was completed in a number of closed-session meetings, the last of
which was held on Oct. 9.
Overall, Buchholz said board members were "generally satisfied" with
the progress Ryskoski has made on the five broad goals they gave him
Specifically, board members had told him they were looking for
improved communication with the board and the broader community, more
direct oversight of building principals, more collaboration at the
administrative level, a high degree of responsiveness to community
concerns and development of a new strategic plan for the district.
At Thursday's meeting, Buchholz summarized Ryskoski's performance
relative to those goals:
"1) Most of the board members are satisfied with the increase in
communications, and want to continue to receive updates throughout the
"2) Mr. Ryskoski confirmed that the principals (now) report directly
to him, and that he will supervise and evaluate them during the
2008-09 school year. He indicated that he is attending regularly
scheduled meetings with principals and is listening to their plans and
"3) The cabinet is meeting regularly, but he did write that more
collaboration is needed on a daily basis.
"4) Most board members are generally satisfied with how the
superintendent is responding to questions and concerns from the
"And 5) Implementing our strategic plan. As Mr. Ryskoski indicated,
our strategic plan has been approved by the board and it is now in
full implementation, being led by Mr. Ryskoski. Goals are being set at
each school, and as indicated, and that should be done and finished up
within the next couple of weeks. He will be providing ongoing updates
and presenting to the board at key points throughout the rest of the
This morning, Buchholz said she wanted the public to know that even
though the evaluation took place behind closed doors, the board was
thorough it its assessment and challenged Ryskoski to do better.
"Some people say that the administration is running the board, when it
is the board that should be running the district," she said. "One of
our main responsibilities is to evaluate the performance of the
superintendent, and I want the community to know that we take that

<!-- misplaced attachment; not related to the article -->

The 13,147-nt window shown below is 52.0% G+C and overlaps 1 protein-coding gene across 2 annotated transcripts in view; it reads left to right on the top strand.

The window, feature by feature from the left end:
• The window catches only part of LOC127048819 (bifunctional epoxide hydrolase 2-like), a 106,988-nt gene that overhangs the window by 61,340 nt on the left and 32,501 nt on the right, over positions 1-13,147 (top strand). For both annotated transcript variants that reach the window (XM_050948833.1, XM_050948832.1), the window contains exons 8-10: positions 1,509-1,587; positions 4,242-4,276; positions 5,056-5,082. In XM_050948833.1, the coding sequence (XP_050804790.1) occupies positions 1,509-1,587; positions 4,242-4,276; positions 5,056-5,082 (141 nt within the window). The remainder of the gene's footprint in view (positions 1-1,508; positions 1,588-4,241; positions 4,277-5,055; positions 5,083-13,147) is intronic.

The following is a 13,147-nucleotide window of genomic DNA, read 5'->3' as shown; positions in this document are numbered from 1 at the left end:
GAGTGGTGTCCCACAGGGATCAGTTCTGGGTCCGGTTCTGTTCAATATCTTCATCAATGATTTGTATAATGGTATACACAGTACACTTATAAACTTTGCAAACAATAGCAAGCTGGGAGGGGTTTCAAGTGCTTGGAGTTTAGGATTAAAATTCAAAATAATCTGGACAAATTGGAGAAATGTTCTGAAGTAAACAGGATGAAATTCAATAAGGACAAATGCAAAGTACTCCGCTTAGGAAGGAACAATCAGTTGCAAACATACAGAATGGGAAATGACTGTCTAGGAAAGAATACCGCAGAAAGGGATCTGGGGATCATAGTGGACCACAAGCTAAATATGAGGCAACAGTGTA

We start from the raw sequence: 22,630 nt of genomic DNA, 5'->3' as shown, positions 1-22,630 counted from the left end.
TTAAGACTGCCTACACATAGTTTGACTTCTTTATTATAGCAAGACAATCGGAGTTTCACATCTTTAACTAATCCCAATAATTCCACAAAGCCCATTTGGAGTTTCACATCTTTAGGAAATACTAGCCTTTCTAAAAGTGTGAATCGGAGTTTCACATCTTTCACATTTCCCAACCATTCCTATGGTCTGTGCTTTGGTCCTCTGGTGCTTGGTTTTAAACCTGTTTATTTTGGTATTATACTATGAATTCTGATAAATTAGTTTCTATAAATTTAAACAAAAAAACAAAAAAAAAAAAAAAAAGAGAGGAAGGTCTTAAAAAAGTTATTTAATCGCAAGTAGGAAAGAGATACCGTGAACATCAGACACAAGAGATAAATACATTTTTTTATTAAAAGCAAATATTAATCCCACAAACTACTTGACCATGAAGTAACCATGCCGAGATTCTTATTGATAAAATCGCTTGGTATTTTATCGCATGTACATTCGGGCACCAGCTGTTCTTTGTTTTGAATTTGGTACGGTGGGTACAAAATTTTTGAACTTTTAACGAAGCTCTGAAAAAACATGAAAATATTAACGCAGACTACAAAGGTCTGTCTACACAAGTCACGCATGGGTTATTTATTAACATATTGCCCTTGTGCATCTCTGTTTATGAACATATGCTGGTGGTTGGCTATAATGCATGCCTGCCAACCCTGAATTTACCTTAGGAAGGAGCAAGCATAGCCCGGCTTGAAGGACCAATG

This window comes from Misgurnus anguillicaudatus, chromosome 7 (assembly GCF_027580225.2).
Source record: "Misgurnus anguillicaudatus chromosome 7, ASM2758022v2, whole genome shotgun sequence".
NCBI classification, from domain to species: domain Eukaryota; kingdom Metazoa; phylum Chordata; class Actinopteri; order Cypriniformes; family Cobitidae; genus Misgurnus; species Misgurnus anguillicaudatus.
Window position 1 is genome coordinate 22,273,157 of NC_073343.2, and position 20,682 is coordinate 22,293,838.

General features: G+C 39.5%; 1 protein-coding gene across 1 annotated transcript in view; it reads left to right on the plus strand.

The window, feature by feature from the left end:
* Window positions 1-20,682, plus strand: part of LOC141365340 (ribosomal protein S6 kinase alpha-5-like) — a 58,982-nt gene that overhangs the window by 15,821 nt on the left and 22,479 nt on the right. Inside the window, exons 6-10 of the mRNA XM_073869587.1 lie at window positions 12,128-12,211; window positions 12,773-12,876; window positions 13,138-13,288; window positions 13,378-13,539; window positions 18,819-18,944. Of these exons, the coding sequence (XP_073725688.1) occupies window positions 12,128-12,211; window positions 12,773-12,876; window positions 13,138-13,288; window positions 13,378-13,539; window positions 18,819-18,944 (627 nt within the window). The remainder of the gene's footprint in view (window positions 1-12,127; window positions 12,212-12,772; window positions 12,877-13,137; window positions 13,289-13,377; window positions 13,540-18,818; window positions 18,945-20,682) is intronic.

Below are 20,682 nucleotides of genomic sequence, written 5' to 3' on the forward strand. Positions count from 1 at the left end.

responsibility very seriously.
"We came up with five things that we all agreed that we wanted to see
some improvement in," she continued. "I would say that generally
people were satisfied with the progress to date on those areas, but
then they also want to see those things maintained or increased over
the rest of the year."
In other business, the board...
heard a presentation on Oak-Land Junior High's annual "Elphadonk"
convention, a mock political convention involving the school's 8th and
9th grade social studies classes.
met in closed session to discuss a pending age-discrimination lawsuit
filed in September 2007 by the U.S. Equal Employment Opportunity
Commission on behalf of former Stillwater Area High School
administrator Sherman Danielson.
unanimously approved the school system's 2007-08 financial report and
audit report, which were discussed in detail at its Oct. 9 meeting. At
that time, Assistant Superintendent Ray Queener told the board that
District 834 finished the year with $4.3 million more in its general
fund than it had projected, leaving it with a $10.0 million
undesignated, unreserved fund balance, which amounts to about 13
percent of the district's annual general fund budget. He attributed
the surplus to conservative budgeting, and he said any funds over the
district's 5-percent target would be applied to next year's levy.
Independent auditing firm Malloy, Montague, Karnowski, Radosevich &
Co. gave the district an "unqualified" opinion on the district's
financial statements, meaning the firm has no concerns about their
accuracy or the school system's financial practices.